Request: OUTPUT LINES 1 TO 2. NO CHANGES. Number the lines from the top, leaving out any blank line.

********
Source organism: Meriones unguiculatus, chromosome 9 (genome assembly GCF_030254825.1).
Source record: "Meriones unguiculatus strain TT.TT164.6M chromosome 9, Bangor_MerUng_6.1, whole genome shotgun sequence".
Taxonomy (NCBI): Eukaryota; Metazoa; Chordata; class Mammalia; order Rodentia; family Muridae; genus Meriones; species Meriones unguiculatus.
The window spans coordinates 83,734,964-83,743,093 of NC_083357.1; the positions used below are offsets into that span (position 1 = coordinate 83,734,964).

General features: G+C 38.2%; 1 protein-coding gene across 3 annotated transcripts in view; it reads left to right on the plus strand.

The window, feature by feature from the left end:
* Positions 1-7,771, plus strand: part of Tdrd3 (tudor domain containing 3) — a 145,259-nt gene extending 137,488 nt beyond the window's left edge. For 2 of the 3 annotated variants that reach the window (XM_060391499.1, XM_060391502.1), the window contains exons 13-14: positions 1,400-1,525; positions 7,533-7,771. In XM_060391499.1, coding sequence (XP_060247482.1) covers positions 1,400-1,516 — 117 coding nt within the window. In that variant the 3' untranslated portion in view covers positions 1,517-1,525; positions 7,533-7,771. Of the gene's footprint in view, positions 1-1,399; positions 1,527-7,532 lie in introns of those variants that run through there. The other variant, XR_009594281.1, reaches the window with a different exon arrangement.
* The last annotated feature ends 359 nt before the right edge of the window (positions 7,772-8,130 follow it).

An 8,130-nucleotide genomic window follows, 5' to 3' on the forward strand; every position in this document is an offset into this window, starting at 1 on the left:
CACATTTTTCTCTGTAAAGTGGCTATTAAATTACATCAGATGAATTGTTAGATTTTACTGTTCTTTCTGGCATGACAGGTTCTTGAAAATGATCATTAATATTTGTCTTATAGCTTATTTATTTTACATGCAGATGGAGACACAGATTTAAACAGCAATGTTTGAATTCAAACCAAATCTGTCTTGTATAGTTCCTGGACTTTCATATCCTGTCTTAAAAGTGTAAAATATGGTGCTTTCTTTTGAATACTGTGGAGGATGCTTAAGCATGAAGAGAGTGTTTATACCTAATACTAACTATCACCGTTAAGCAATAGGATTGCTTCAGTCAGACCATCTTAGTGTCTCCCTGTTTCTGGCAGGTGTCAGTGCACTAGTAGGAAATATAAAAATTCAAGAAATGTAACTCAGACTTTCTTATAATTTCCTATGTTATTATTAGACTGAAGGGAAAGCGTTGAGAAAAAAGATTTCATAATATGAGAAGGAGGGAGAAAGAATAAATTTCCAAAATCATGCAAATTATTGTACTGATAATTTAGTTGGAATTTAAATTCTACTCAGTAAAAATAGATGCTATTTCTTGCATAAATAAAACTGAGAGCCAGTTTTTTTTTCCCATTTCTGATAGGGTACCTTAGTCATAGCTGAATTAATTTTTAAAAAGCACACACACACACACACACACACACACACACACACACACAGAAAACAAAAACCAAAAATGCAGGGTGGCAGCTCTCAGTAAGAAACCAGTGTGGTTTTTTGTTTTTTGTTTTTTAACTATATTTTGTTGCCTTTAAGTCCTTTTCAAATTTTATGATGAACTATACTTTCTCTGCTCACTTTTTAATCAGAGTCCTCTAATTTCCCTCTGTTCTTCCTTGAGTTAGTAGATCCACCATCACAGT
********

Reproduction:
Source organism: Meriones unguiculatus, chromosome 9 (genome assembly GCF_030254825.1).
Source record: "Meriones unguiculatus strain TT.TT164.6M chromosome 9, Bangor_MerUng_6.1, whole genome shotgun sequence".